With 21 points, Sue Bird became the eighth player in WNBA history to join the 6,000-point club and overtook Lauren Jackson as the franchise's all-time leading scorer. The Storm (15-5) are now alone on top of the WNBA standings.
For her own purposes, Sue Bird needed just five points. Maybe 12.
She drained a three, for points 5,999, 6,000 and 6,001, becoming the eighth player in WNBA history to join the 6,000-point club, and kept going. Her first jumper of the second half gave her the Storm’s all-time scoring crown, 6,008. She didn’t stop then, or until the Storm had secured its fifth straight win, 97-91 over the Washington Mystics, and sole possession of the best record in the WNBA.
About two hours before the Storm (15-5) hosted the Mystics at KeyArena on Sunday, the Storm moved into the top spot. The Phoenix Mercury (14-6) saw its four-game win streak end in Atlanta. But the Mystics (12-7), leading the Eastern Conference, were never going to make it easy for Seattle to finish Sunday a full game up in the league standings.
The teams traded baskets through a back-and-forth first half, changing leads 12 times, neither opening one larger than seven points. But when Bird broke the record, passing Lauren Jackson’s 6,007 career points, it jump-started a 27-10 run to close the third quarter that allowed the Storm to open up its biggest lead of the game, one it would not surrender.
Most Read Sports Stories
- Storm’s Natasha Howard denies domestic-abuse allegations, accuses wife of stabbing her and taking nearly $600,000
- The Seahawks have questions as training camp opens, we have some answers
- Famously calm Edgar Martinez begins to feel nerves ahead of long-awaited Hall of Fame induction | Larry Stone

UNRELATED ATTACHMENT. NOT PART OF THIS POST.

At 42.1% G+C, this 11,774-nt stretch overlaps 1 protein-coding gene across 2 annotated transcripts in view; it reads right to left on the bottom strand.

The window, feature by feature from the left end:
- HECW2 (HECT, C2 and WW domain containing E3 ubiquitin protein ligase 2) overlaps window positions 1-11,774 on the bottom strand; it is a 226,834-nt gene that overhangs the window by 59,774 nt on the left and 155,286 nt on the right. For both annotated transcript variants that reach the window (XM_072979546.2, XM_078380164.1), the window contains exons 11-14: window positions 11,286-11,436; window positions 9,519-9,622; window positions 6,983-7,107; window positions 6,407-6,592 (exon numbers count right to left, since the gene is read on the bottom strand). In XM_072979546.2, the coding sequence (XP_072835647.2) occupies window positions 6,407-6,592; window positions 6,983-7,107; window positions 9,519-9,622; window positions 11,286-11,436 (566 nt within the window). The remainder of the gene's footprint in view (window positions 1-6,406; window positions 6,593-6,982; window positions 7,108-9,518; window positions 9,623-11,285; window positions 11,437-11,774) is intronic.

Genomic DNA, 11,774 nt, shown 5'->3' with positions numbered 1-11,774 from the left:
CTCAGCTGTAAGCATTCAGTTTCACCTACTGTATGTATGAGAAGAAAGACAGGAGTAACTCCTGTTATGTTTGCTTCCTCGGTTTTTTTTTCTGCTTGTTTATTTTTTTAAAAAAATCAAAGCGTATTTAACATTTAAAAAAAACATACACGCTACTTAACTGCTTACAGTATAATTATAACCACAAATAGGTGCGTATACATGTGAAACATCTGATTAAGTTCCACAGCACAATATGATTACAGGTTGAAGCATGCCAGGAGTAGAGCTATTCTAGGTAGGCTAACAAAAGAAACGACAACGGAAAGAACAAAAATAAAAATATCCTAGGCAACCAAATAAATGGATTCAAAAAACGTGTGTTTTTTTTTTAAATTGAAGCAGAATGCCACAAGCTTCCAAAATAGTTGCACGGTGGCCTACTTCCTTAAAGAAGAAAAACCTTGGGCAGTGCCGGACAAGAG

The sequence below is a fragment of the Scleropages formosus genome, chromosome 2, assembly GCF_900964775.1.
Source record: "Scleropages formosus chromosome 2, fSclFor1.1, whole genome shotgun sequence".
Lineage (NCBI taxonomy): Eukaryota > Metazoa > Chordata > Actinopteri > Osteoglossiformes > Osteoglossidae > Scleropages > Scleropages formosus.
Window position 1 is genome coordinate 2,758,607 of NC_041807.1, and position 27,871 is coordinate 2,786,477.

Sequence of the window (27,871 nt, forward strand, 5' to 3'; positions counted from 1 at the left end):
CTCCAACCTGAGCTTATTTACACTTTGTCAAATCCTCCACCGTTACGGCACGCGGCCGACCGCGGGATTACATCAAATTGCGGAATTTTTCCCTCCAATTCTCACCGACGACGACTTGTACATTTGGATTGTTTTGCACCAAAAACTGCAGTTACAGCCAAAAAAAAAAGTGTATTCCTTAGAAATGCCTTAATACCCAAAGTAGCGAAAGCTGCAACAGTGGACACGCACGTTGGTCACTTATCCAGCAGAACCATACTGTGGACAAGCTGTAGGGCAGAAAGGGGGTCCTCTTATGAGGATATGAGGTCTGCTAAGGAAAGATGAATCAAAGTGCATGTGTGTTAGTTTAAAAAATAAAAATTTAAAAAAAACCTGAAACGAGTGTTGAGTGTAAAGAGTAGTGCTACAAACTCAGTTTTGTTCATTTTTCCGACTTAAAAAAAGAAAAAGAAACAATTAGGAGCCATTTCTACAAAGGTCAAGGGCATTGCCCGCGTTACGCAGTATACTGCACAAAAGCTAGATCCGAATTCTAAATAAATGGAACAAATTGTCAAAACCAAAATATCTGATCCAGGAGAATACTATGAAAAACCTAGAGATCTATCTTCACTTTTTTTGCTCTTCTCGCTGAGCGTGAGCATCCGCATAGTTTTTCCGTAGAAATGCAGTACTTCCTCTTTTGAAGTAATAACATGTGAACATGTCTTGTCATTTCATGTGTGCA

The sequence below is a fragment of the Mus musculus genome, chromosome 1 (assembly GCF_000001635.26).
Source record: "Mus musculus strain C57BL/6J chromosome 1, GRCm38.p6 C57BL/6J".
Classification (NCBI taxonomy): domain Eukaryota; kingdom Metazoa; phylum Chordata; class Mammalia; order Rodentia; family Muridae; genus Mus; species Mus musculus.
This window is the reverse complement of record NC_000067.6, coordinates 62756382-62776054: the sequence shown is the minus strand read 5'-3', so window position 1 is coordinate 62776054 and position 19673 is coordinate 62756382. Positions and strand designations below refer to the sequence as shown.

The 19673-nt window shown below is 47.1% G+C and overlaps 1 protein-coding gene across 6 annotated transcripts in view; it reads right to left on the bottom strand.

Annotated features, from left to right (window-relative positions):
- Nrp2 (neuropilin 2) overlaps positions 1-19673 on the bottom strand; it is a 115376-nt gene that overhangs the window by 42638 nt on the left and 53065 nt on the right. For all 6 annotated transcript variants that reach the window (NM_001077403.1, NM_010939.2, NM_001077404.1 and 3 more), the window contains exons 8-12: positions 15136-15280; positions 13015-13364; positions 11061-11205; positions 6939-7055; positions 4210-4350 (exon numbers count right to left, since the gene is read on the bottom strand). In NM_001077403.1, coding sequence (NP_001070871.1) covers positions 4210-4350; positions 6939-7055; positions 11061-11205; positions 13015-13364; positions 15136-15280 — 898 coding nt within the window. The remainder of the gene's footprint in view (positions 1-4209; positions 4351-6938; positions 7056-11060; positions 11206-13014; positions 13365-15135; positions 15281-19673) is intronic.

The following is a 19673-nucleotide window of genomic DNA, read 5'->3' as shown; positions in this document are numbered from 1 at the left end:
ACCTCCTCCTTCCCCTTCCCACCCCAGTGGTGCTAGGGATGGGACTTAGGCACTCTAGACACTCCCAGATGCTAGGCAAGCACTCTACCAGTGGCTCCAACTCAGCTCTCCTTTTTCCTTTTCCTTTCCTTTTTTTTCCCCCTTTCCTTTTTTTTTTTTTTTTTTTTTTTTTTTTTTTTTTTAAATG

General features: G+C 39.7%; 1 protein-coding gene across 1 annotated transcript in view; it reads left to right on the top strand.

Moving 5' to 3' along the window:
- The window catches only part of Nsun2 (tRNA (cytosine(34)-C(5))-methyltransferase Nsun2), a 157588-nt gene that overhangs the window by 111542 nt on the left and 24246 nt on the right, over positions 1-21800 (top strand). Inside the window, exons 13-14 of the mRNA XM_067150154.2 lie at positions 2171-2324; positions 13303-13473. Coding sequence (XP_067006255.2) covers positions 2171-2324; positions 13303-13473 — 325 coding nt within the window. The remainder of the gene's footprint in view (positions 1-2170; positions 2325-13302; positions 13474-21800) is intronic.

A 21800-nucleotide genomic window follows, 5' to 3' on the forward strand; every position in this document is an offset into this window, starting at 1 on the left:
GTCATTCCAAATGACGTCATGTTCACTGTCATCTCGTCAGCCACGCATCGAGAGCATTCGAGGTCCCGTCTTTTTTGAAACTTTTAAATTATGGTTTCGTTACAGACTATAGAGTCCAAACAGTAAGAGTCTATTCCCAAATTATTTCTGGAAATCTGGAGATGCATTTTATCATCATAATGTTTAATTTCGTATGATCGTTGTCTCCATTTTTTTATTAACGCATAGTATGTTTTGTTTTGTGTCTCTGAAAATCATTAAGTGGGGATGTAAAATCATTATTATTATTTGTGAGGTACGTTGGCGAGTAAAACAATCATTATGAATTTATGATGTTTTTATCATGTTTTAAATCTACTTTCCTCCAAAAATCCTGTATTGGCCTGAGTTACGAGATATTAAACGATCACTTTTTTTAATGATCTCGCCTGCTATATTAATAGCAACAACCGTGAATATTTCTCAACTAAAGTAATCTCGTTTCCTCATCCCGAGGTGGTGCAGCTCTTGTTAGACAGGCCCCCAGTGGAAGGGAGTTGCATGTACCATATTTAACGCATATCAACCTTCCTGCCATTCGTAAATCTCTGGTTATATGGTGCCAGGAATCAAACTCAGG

- Sports on TV & radio: Local listings for Seattle games and events
- Mike Leake gets three outs away from a perfect game as Mariners club Angels VIEW
As Bird tells it, she didn’t even know she was approaching her good friend’s mark. But good thing it was Bird passing Jackson.
“I think if it was anyone else, she’d be pretty pissed,” Bird joked.
Humble and jovial, Bird, who finished with 21 points, deflected the attention the best she could. After the game, she wasn’t lavishing in the record. She was the last one to leave the court after speaking with a group of young fans.
“I’m definitely not a better scorer than Lauren was,” Bird said, grinning and turning to Breanna Stewart next to her. “It’s fitting that Stewie’s sitting up here because, you know, assuming everything goes how it seems like it is, she’ll probably be breaking that one.”
It was Stewart, with 25 points, who topped the Storm’s scorers on Sunday, thanks in part to four game-icing free throws near the end of regulation. She also collected 10 rebounds for her 23rd career double-double, one area where she’s already caught up to the more diminutive guard, tying Bird for third on the Storm’s all-time list.
As for points? At 1,699 nearing the end of her third WNBA season, she’s still got a ways to go. But, if Bird’s evaluation proves right, all it will take is time.
With the win, Seattle improved to 13-1 with the current iteration of its starting five, featuring Bird, Stewart, Jewell Loyd, Alysha Clark and Natasha Howard. Winners of their past five, the longest current streak in the league, Bird said the Storm feels everything coming together.
“I think teams that are in a good place about who they are and what they want to accomplish generally play well, so the difference between early on and now is that’s just gotten better and better,” she said.
Although the 97-91 final would seem to indicate an abdication of the defensive side of the ball, Storm coach Dan Hughes thought otherwise. Even with Courtney Paris logging just three minutes down low, the Storm out-rebounded Washington 36-30. The run that put Seattle ahead for good was bookended by a couple of steal-and-scores by Howard, at the start, and Loyd, near the end.
“That’s how we become when we’re best: our ability to play out of our defense,” Hughes said. “The more chances we get, the better this Storm basketball team will be.”